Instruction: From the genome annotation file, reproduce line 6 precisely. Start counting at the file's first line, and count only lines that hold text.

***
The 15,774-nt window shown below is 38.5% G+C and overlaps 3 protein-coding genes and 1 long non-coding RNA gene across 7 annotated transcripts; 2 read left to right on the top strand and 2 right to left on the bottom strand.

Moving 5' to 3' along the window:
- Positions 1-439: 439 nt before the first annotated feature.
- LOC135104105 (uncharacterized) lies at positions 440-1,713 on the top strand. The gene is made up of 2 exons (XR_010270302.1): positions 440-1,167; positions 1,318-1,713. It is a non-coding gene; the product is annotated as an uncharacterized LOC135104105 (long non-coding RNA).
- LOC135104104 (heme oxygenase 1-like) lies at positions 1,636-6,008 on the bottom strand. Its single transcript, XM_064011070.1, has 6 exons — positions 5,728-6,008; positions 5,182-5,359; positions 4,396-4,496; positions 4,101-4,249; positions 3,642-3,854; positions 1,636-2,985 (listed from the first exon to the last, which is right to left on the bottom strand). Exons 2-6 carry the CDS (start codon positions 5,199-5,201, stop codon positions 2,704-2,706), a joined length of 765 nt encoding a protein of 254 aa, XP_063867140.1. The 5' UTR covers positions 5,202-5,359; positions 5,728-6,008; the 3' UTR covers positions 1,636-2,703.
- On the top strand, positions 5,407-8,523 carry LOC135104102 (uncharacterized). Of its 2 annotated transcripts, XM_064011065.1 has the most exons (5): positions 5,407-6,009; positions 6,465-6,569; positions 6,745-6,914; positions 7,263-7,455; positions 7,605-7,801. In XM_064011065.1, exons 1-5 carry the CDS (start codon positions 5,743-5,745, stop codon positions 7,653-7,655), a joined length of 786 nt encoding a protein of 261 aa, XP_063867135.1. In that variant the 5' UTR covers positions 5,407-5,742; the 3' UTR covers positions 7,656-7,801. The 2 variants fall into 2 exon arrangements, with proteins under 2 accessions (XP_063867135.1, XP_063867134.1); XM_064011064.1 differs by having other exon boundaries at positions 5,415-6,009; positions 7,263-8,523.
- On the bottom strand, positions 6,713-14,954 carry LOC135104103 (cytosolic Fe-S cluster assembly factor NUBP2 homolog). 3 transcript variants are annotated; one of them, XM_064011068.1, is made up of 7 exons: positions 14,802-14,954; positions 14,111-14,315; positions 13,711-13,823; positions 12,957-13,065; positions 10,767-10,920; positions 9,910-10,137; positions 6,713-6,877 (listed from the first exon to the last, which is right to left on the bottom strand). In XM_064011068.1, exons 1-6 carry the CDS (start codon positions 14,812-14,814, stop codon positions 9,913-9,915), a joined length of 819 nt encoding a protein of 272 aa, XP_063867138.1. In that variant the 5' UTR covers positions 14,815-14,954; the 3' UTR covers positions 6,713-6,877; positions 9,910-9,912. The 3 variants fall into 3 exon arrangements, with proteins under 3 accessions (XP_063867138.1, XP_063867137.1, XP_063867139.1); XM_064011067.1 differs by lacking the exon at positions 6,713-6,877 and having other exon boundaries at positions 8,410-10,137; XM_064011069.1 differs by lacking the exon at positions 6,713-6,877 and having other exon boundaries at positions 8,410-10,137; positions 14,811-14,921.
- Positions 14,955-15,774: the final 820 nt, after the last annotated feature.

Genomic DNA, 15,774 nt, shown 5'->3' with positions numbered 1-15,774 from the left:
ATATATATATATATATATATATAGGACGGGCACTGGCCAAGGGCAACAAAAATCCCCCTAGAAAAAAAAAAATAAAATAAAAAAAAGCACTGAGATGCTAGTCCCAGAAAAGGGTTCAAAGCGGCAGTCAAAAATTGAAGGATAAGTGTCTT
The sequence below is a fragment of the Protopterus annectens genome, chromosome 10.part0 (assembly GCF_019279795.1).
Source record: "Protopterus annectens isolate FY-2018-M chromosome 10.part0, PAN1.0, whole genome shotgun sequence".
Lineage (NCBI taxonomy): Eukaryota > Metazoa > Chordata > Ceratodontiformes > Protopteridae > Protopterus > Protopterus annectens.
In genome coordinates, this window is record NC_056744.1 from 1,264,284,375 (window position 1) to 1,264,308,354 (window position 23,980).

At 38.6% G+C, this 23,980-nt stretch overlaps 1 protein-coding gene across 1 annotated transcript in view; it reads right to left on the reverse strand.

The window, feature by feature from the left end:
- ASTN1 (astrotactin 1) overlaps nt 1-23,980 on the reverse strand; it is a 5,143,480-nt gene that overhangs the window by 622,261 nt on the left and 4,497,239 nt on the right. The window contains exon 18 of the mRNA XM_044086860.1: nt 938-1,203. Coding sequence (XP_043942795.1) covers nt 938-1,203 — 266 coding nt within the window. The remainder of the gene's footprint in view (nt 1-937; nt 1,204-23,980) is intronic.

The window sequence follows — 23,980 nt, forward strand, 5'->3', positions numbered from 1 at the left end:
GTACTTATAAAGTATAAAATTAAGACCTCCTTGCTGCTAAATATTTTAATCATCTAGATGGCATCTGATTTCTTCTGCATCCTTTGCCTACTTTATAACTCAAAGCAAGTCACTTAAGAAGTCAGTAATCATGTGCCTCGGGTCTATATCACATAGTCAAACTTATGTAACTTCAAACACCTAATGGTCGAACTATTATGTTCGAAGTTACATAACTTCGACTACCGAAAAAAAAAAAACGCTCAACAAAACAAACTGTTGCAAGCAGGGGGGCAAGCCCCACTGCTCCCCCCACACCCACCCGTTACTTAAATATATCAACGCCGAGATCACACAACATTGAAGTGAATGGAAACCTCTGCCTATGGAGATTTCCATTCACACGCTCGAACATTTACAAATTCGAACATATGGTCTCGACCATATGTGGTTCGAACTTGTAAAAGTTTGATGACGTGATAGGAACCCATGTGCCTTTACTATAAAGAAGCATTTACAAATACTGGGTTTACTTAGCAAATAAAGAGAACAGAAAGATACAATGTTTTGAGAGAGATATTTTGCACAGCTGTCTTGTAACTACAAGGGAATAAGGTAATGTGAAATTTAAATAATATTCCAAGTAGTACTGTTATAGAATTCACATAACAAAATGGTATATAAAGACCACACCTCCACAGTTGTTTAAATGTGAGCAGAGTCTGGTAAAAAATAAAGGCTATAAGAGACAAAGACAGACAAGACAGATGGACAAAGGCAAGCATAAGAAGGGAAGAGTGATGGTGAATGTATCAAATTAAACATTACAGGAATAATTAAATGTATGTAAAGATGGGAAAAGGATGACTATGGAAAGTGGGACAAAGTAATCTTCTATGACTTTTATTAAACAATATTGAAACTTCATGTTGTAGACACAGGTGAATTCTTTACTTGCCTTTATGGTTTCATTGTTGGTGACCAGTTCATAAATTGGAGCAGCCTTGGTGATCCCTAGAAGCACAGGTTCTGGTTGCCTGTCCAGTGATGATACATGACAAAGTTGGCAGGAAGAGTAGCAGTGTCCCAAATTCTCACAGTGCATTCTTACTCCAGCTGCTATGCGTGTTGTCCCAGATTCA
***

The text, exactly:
- On the top strand, positions 5,407-8,523 carry LOC135104102 (uncharacterized). Of its 2 annotated transcripts, XM_064011065.1 has the most exons (5): positions 5,407-6,009; positions 6,465-6,569; positions 6,745-6,914; positions 7,263-7,455; positions 7,605-7,801. In XM_064011065.1, exons 1-5 carry the CDS (start codon positions 5,743-5,745, stop codon positions 7,653-7,655), a joined length of 786 nt encoding a protein of 261 aa, XP_063867135.1. In that variant the 5' UTR covers positions 5,407-5,742; the 3' UTR covers positions 7,656-7,801. The 2 variants fall into 2 exon arrangements, with proteins under 2 accessions (XP_063867135.1, XP_063867134.1); XM_064011064.1 differs by having other exon boundaries at positions 5,415-6,009; positions 7,263-8,523.